In the introductory
lesson, we learned its basic intervals - the whole step and
half step building blocks
of the scale. This lesson will delve a bit deeper into how these
intervals are formed. We can call this the major scale formula.
The most effective way of breaking down this formula is to see it in
relation to the chromatic
scale - the entire twelve notes of the guitar. The major
scale uses just seven notes from the twelve tone chromatic scale, which
is what gives us its unique intervals - the spaces between each note in
The table below shows us the twelve chromatic scale degrees. Each one
can be seen as a half
step/semitone interval from the previous/next. I've
highlighted in yellow which of these intervals are used by the major
So as you can see, there are no sharp or flat degrees in the
major scale - 1
2 3 4 5
We can also see that some degrees in the major scale are a half step
apart and others a whole step apart.
Just remember, there is a half step between the 3rd and 4th, 7th and
This gives us the interval formula of W
W H W W W H. Two whole steps followed by three whole steps.
Each degree of the scale can also be given an interval name in relation
to the root (1)
1 - 2 = major second
1 - 3 = major third
1 - 4 = perfect fourth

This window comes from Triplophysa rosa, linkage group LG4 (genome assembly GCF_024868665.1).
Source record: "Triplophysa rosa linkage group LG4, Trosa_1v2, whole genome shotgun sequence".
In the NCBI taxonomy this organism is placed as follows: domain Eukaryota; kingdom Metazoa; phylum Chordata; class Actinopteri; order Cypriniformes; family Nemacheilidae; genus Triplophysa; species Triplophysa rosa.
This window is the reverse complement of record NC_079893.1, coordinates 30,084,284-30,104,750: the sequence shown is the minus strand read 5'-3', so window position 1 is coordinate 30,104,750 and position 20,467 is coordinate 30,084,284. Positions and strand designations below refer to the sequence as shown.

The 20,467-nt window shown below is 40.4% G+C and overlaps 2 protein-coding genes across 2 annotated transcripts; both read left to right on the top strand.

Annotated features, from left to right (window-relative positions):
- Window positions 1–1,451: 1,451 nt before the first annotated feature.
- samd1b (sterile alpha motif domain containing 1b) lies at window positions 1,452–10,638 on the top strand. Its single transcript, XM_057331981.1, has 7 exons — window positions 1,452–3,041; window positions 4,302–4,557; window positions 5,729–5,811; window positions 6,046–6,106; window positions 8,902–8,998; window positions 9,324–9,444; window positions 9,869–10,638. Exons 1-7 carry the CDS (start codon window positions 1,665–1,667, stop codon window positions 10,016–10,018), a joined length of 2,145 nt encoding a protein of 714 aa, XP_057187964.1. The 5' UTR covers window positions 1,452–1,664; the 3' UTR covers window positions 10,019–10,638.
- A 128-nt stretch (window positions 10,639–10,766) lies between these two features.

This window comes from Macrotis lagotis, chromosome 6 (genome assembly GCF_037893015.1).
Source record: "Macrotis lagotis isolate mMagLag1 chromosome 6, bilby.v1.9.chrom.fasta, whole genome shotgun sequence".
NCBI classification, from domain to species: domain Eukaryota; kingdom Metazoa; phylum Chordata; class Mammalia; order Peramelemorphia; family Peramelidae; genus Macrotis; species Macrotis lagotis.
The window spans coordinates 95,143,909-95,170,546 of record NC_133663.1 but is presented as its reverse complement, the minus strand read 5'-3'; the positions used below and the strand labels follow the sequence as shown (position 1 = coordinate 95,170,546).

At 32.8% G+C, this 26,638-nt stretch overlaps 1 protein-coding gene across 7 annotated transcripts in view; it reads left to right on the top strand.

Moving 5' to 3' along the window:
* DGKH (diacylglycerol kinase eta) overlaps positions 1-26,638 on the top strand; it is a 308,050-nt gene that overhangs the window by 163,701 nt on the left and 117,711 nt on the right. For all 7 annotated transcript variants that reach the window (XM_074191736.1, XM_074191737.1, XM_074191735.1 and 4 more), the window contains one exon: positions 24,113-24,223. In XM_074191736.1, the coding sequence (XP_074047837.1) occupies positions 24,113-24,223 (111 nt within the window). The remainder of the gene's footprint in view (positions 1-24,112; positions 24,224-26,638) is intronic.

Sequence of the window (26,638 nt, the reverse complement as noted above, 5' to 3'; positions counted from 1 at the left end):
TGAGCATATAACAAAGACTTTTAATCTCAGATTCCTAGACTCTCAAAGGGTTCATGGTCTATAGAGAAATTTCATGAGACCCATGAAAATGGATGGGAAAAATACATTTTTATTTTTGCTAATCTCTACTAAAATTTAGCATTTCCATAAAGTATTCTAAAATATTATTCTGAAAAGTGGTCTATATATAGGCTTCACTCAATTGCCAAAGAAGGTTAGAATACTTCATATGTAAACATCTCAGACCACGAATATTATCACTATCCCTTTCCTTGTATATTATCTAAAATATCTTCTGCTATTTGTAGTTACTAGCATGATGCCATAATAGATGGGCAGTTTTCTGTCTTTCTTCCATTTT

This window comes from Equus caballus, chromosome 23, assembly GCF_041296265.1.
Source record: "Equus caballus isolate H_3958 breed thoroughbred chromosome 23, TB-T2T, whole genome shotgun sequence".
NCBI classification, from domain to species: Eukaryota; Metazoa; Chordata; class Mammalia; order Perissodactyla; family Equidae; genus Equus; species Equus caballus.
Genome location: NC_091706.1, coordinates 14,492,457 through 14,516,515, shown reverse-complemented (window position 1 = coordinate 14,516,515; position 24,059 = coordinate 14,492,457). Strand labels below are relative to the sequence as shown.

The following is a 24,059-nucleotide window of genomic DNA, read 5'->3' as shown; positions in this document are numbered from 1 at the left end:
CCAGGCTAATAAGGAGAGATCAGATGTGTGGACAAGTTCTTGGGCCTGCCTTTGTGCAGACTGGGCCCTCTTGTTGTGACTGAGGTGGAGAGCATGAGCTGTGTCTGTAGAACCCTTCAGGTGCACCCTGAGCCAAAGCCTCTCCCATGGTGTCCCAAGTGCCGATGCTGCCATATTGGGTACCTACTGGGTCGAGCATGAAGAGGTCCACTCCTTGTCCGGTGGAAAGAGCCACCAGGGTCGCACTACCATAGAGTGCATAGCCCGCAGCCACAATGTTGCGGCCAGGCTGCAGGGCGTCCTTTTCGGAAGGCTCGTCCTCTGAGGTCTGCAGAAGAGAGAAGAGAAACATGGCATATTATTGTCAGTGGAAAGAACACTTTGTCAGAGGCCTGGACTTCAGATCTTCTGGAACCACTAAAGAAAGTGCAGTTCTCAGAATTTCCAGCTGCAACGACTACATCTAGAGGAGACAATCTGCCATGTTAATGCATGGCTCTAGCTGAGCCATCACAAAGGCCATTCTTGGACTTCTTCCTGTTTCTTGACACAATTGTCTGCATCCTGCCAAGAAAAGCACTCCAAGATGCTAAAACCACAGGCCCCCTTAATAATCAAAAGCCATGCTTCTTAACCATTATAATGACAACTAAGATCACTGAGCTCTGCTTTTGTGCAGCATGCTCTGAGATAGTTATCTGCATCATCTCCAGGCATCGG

1 - 5 = perfect fifth
1 - 6 = major sixth
1 - 7 = major seventh
1 - 1 = unison
Another way of looking at it is to see a sequence of major 3rd and
minor 3rd intervals...
Major 3rd interval = two whole steps
Minor 3rd interval = one and a half steps
1 - 3 = major 3rd
2 - 4 = minor 3rd
3 - 5 = minor 3rd
4 - 6 = major 3rd
5 - 7 = major 3rd
6 - 1 = minor 3rd
7 - 2 = minor 3rd
Later, we'll learn about the significance of these major and minor 3rd
intervals, using them to build chords for harmonising the major scale.
If we use the same table as before, but this time use note names, we
can see which notes make up the C major scale (it's C major because C
is the root)...
I have to admit, I never fully memorised the major scale's note names
for every root.
I prefer to memorise the interval relationships we looked at earlier.
As long as you know the interval formula of the scale, you should be
able to play the scale in any key simply by moving the root to the
appropriate note (e.g. D major = D,
E major = E,
C# major = C#)
and visualising the interval sequence from that position.
course, you'll need to be able to visualise the scale on the fretboard.
See the links below for more lessons that will help you with this.